UTICA — The Samaritan Counseling Center of the Mohawk Valley, Inc. is able to add staff and serve more clients from its new, larger facility as a result of two grants.
The center received two grants totaling $188,000 from the Community Foundation of Herkimer & Oneida Counties, Inc. to purchase and renovate the three-story building at 1612 Genesee St. in Utica. The counseling center previously leased space at 1643 Genesee St.
“It’s more comfortable, it’s brighter, it’s larger,” Gregory Kovacs, the Samaritan Counseling Center’s executive director, says. The center outgrew the old space, which had fewer offices, conference space, and file space. (He did not know the square footage of either facility.) There wasn’t any room to add another therapist to handle the center’s growing waiting list, he notes.
Kovacs first approached the Community Foundation several years ago to begin the process of seeking assistance. Founded in 1952, the foundation provides grants for charitable purposes and has awarded more than 5,200 grants totaling more than $41.3 million from the 290 funds that make up its endowment.
“Once they were ready to purchase a building, our grants committee looked at it and said, ‘Maybe this is a chance to go beyond what we normally do,’ ” says Jan Squadrito, senior program officer at the Community Foundation (www.foundationhoc.org). In the past, she says, the foundation typically gave grants to help organizations purchase facilities or equipment or fund programs and services. However, recently they have noted a large number of organizations needing to invest money in their facilities for renovations or improvements.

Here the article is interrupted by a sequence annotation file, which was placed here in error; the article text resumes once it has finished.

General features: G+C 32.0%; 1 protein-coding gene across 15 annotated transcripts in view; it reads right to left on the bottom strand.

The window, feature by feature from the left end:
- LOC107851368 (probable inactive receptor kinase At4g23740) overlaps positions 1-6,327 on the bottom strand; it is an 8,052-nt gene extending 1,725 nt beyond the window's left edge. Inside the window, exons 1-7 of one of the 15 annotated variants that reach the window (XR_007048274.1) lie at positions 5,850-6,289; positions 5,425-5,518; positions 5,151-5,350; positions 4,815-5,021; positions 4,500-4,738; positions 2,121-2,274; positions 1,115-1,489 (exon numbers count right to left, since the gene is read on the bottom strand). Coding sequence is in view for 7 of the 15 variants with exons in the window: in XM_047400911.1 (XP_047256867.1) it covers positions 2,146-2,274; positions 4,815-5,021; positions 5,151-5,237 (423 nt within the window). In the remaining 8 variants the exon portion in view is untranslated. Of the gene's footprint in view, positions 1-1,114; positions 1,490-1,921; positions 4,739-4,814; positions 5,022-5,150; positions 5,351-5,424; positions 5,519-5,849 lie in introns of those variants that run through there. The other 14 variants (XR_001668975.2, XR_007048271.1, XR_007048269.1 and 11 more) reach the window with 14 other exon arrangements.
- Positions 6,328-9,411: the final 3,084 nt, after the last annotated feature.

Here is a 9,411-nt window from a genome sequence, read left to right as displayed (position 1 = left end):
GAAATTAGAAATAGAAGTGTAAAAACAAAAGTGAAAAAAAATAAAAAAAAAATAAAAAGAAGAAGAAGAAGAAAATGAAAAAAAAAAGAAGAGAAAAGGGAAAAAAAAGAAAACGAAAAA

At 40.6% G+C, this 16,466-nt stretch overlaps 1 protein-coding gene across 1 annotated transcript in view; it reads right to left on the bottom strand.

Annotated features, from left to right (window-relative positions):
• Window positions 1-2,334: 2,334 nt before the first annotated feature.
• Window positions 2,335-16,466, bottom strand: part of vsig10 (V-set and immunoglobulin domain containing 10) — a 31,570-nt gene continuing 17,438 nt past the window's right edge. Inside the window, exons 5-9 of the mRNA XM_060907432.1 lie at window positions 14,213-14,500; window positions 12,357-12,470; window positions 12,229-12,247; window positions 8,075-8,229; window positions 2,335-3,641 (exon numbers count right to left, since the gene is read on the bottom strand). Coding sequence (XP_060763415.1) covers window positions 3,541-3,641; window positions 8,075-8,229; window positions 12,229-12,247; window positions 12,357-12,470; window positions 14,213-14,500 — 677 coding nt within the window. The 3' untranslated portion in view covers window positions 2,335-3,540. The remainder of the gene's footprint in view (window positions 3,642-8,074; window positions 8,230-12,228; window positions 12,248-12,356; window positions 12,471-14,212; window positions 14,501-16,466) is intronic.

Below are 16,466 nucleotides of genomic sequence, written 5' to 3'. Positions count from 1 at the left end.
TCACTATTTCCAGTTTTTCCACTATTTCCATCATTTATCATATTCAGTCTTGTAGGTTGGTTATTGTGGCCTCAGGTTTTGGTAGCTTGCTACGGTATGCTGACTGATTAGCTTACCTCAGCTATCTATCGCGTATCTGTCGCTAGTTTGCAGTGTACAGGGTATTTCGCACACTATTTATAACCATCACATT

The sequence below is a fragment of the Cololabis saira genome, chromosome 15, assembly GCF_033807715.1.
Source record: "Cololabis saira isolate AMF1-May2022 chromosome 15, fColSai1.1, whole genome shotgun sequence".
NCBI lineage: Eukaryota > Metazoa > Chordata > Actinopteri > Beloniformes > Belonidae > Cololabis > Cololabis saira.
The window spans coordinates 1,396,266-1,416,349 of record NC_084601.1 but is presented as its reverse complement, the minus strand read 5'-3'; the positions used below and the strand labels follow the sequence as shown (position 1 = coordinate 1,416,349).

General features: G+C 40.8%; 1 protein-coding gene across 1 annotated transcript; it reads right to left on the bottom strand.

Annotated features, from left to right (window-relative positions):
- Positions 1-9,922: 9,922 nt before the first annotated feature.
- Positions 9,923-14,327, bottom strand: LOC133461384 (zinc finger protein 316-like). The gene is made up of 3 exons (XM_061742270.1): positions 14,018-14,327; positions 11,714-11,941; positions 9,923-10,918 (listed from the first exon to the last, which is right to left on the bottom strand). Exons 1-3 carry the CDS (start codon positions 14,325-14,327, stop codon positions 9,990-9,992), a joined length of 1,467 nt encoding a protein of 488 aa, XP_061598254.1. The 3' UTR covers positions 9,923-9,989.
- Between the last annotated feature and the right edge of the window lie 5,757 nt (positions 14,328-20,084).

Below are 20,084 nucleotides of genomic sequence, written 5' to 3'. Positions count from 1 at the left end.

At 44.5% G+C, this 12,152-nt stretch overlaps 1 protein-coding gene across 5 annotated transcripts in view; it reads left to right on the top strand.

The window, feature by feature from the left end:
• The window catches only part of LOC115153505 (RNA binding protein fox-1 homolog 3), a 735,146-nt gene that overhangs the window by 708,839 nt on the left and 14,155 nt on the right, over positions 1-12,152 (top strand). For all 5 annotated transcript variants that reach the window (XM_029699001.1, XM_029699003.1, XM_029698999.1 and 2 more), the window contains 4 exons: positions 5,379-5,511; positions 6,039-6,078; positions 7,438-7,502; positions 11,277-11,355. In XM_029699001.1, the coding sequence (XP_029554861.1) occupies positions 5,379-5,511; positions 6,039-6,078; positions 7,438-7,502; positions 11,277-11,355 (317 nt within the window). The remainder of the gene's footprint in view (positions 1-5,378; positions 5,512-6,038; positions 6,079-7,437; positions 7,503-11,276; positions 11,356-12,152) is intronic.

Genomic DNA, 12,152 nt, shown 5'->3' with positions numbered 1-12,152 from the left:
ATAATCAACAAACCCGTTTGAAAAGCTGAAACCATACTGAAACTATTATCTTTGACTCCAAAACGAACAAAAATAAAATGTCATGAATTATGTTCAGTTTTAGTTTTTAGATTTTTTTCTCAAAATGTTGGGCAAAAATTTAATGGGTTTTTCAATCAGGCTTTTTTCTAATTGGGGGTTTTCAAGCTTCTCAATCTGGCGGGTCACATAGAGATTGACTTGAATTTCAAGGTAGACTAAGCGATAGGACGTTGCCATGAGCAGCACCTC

“That limits what they can do in serving the community,” Squadrito says. A dollar spent on renovating a building is one less dollar the agency has to invest in its programs.
That’s what prompted the Community Foundation to give the Samaritan Counseling Center (www.samaritancentermv.com) two grants — $100,000 toward the building purchase and $88,000 for the renovations done by Lewis Brothers Construction of New Hartford, Kovacs says.
As a result, the center has a small loan (he did not disclose the amount) in connection with the project that it will pay off in four years and has the resources to hire an eighth therapist to fill one of the 10 offices in its new building.
The Samaritan Counseling Center is actively seeking someone to fill the therapist slot, Kovacs says. Adding that person will add an additional 1,100 hours of service to the current 6,000 hours the center provides annually, he notes.
The center is also expanding the services it offers in the larger building, now that it has space to offer activities like group therapy, he says. The third-floor conference room will also enable the center to host educational programs such as parenting classes and offer professional training sessions, he adds.
On top of expanding services in its Utica facility, the Samaritan Counseling Center is also growing through its satellite locations, Kovacs says. The center currently operates a satellite location in Hamilton, where no changes are planned, and one in Rome, where it is in the process of searching for a larger location to accommodate increased demand in that market, Kovacs says.
“We expect to be adding a third satellite office as well,” he adds. He expects the Samaritan Counseling Center will open an office in the Herkimer area by the end of summer. “There’s a huge need out there,” he says of the market.
Founded in 1980, the Samaritan Counseling Center provides family counseling, a clergy and congregation care program, individual therapy, and couples therapy. The not-for-profit organization accepts most insurance and relies on community philanthropy and other support for the balance of its funding. According to its 2010 Form 990 on file at www.guidestar.org, the center reported revenue of $558,065 and expenses of $545,142.
The center provides services to those without insurance on a sliding-fee scale.